• Home  >
  • Singing Praveshika Pratham

Singing Praveshika Pratham

Indian classical music is one of the oldest as well as complicated music forms in the world which is considered to be originated during the Vedic period. Indian classical music is regarded as pure and was primarily used as a mode to realise God in olden times and hence was performed only in the temples. Around 17th century, music became more open, flexible and accessible to common people. Indian classical music is deeply rooted in Indian culture and tradition and each place has great impact on music.

There are two branches to the traditional Indian classical music; they are Carnatic and Hindustani music. The Carnatic music is complex and is mostly practiced in the Southern part of India with particular form of Ragas and Talas. Carnatic music basically contains 7 Ragas and 72 Talas and is used in a rhythmic pattern. The three saints in Carnatic music are Thyagaraja, Muthuswami Dikshitar and Shyama Shashtri who have composed thousands of Krithis which are still favoured by musicians. Here more emphasis is given to vocal singer, hence the training in this form of music is started from a very early age and a well qualified master is also needed for teaching Carnatic music. These compositions are also taught in all Carnatic singing classes in Pune to train the students who want to excel in this style of music.

Hindustani music unlike Caranatic music is greatly influenced by Persian and Islamic cultures and is more prominent in North India. The heritage of Hindustani music goes back to Sufi age. The melodic pattern is brought in to the music with intelligent use of Ragas known as Aaroha and Avaroha. The main styles of vocal Hindustani classical music are Dhrupad, Khayal and Tarana. At Gandharva Mahavidyalaya, students are given training in these forms of music.

Gandharva Mahavidyalaya is one of the reputed singing classes in Pune. Gandharva Mahavidyalaya established by Pt. V. Patwardhan, the most senior disciple of Pt Vishnu Digambar Patwardhan who wished to spread music to the common people, aims at educating and promoting music like Hindustani and instrument music like Harmonium and Tabla to the common people.

Here special care is given to bring out the best in a very student so that they can perform Hindustani classical music at international levels. Here the students also get the opportunity to perform and participate in well acclaimed concerts which is not available in any other singing classes in Pune. With years of experience and dedication GMV is preferred as one of best singing classes in Pune. GMV also introduces Sugam Sangeet into the various music courses which cover Bhavgeet, Natyageet and more. There is music courses organised for kids who are more than 5 years of age and the course is named as Balgeet.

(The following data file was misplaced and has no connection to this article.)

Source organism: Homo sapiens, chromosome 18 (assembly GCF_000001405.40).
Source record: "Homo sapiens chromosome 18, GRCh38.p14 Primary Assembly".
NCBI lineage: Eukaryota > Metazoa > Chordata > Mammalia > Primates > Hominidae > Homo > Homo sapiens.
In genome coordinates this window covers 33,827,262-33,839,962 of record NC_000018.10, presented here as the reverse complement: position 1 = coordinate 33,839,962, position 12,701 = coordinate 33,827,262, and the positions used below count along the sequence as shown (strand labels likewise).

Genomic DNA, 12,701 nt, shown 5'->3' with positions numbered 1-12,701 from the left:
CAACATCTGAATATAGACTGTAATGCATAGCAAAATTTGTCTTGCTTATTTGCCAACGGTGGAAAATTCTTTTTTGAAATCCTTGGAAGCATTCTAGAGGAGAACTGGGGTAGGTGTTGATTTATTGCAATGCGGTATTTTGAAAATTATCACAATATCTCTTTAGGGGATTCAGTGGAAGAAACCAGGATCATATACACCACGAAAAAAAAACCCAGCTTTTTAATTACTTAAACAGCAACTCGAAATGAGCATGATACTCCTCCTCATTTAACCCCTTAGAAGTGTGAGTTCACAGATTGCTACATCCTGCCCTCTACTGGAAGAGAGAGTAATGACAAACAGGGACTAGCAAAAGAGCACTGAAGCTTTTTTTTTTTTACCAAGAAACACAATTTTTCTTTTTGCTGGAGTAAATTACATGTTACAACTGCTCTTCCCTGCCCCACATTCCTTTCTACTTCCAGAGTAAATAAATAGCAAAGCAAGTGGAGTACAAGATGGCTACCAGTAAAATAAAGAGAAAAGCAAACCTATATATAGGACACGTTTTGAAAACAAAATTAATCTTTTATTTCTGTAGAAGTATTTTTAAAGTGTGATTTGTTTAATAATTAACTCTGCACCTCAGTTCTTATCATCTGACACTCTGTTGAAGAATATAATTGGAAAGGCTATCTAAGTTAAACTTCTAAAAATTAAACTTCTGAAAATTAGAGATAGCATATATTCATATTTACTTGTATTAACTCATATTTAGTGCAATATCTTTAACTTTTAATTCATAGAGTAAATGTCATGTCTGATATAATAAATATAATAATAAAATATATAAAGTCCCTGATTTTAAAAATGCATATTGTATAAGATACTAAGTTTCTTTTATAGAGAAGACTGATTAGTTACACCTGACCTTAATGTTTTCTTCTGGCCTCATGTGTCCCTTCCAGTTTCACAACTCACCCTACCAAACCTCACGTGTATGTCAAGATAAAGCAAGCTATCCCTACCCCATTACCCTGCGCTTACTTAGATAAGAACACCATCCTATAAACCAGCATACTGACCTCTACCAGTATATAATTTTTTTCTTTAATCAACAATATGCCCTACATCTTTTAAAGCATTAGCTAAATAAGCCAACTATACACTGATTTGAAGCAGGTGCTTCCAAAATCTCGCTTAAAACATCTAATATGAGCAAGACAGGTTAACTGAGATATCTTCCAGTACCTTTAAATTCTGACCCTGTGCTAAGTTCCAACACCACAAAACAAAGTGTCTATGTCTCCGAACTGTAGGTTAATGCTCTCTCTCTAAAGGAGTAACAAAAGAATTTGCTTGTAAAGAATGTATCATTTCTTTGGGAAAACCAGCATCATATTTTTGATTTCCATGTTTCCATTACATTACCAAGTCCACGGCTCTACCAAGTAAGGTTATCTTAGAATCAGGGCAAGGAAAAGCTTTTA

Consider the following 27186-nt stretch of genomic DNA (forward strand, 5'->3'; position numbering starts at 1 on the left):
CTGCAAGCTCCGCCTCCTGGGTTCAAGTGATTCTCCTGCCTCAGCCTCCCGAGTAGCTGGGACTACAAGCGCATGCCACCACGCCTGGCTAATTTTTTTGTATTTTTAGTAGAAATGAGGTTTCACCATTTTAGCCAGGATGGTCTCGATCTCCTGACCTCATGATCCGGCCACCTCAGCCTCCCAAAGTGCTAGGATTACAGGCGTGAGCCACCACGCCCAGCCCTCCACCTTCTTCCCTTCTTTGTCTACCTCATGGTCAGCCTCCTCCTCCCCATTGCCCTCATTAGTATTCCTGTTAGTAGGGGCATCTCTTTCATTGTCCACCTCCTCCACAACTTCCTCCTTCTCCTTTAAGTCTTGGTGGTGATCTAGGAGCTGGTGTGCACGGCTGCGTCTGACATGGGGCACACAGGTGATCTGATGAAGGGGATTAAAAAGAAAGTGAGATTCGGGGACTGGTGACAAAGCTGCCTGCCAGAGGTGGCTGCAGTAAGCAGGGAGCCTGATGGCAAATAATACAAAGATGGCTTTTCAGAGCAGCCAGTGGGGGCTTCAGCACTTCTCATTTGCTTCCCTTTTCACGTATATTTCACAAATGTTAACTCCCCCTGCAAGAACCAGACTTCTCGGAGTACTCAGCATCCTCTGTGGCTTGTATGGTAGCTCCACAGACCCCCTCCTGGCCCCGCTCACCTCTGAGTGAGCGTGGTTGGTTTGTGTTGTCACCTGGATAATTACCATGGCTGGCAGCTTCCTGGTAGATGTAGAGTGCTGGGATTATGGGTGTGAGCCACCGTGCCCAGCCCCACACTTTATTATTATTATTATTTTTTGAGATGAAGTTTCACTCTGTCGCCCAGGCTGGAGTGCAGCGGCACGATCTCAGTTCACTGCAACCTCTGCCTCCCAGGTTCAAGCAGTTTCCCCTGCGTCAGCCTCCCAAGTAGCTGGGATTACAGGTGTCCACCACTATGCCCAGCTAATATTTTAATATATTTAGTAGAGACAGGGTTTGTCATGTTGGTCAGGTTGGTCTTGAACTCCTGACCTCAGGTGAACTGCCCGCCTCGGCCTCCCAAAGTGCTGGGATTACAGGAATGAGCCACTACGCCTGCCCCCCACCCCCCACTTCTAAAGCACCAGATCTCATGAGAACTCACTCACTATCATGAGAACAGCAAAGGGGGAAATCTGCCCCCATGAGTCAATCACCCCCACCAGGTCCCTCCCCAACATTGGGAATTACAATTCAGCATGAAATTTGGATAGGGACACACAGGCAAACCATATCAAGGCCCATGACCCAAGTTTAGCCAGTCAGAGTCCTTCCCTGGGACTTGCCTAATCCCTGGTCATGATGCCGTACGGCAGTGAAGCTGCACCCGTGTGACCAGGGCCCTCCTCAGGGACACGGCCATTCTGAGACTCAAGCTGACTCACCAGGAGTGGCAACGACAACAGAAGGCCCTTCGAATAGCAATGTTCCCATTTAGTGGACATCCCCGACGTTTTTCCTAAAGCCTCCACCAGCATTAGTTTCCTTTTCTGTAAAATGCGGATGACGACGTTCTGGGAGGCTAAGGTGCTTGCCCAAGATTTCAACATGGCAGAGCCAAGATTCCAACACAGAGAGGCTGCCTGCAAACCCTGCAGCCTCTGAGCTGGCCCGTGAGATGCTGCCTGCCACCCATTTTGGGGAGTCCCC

• Course Objectives
  • Course Contents

This course aims to create a strong base on which the student can build his/her music skills. Thus, it takes the student a little further and introduces some more concepts. The student is expected to develop his/her presentation skills and be able to perform a raag for around five minutes by the end of this course.

  • Swar - In this course, the student is taught some more alankaars using all the seven shuddha swars. He/she will also be expected to recognise the swars even when they are sung in small groups.
  • Raag - The student is required to present aalap, taan, boltaan in any four raags out of those learnt in the Praarambhik course. Some more lakshan-geet are also taught here. Also, it is essential that he/she knows the aaroha-avroha and bandish of the other four raags that are part of the syllabus.
  • Taal - The student is introduced to Dadra and Keherwa in this course. He/she should be able to recite and show the taals learnt in these two courses through claps with the hands.
  • Theory - Music terminology such as khanda, mel, dhwani, aavartan, chhota khyal, sthaayi-antara, shuddha, komal and teevra swar, etc, as also elaborate information about the raags in the syllabus, such as the swars, aaroha-avroha-pakad, vaadi-samvaadi, etc is explained here.